By that time, however, the annexation of the parish revenues had been redefined radically. In 1501, the prebend of Crieff was annexed to the Chapel Royal at Stirling by King James IV, with two prebends – Crieff primo and Crieff secundo – being supported on its revenues. The Dunkeld prebend was assigned certain specified fruits from which he was still obliged to pay the annual 10 merks to the common fund and continued in a much-reduced financial condition, while the vicar pensionary was to receive his stipend from the prebendaries of the Chapel Royal.(7) The annexation of the revenues and formal erection of the new prebends was in place by July 1508 when sir William Silver, chaplain, received letters from the king directed to the dean of the Chapel Royal instructing his collation to the prebend of Crieff secundo, which was noted as being founded upon half the rectory and vicarage fruits of the parish church.(8)

Additional endowed chaplainries were recorded within the parish church in the early sixteenth century. The first recorded was the chaplainry of the altar of St Michael, where sir James Murray was presented in June 1507 in succession to sir John Rogy.(9) Murray had demitted his position before April 1508, when sir William Murray was presented in his place, the chaplainry then being named as the chapel of St Michael of Pittentian after the property to the south east of the town from which it was funded.(10) The chaplainry had changed hands again by August 1509, when sir Alexander Mure was presented to it.(11) A second chaplainry was established at the altar of St Serf on the south side of the church of Crieff by 1538, when royal confirmation of the mortification of property to support it was received.(12) The chaplainry of Crieff was valued at £60 at the Reformation but the chaplain of St Michael’s altar, sir John Bannatyne, who had been presented in 1553, was noted as receiving 22 merks ‘allanerlie’.(13)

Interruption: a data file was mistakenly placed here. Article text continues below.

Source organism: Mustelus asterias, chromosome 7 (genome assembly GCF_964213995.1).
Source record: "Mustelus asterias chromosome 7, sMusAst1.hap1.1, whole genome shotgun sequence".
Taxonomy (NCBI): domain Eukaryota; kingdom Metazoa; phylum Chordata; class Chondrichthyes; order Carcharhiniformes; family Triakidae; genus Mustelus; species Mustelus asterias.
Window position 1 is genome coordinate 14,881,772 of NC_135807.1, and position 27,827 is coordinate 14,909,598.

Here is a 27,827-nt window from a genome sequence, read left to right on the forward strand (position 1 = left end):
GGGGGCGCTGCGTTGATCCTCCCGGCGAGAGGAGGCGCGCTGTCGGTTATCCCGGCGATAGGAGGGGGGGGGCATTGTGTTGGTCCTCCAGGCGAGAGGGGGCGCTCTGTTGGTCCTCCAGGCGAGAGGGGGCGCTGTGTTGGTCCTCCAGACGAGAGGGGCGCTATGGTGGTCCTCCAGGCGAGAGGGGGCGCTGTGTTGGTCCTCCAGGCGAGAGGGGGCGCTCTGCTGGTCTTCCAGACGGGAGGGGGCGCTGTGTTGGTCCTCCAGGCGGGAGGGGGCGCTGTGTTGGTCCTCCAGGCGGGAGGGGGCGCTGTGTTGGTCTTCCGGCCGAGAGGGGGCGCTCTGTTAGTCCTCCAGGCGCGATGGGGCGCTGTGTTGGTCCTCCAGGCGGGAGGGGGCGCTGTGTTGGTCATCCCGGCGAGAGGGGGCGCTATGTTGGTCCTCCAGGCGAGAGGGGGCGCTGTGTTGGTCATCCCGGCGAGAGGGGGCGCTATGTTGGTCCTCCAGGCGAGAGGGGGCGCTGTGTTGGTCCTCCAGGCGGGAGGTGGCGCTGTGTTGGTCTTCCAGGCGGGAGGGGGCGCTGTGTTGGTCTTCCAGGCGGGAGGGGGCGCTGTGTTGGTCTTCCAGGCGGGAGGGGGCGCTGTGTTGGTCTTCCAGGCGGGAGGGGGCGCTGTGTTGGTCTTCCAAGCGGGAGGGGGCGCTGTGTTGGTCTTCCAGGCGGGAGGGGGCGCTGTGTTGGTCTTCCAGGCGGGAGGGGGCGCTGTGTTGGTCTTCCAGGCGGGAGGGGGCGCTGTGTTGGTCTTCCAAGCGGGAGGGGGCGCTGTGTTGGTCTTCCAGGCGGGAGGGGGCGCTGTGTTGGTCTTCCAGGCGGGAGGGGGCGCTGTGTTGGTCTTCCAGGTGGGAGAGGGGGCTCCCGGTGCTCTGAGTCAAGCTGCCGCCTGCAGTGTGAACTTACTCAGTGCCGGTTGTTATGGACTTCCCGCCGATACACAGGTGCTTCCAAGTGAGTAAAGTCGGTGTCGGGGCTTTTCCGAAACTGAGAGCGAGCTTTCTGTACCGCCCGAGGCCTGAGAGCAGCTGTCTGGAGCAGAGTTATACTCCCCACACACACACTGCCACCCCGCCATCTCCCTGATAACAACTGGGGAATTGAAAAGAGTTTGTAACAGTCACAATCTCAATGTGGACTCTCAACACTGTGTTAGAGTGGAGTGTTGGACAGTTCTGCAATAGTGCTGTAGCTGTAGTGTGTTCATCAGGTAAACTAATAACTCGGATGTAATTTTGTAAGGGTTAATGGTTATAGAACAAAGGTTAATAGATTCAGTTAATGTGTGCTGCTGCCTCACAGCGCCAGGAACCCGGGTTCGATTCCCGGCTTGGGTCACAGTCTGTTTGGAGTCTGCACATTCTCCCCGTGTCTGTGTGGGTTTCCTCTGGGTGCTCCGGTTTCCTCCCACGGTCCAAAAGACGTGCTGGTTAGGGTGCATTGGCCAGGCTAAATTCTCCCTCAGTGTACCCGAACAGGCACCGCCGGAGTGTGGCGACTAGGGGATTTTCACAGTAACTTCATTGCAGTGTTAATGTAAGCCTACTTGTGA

1. Arbroath Liber, i, no 213.

2. SHS Misc, vi, 49.

3. SHS Misc, vi, 72, 74.

4. Myln, Vitae, 10.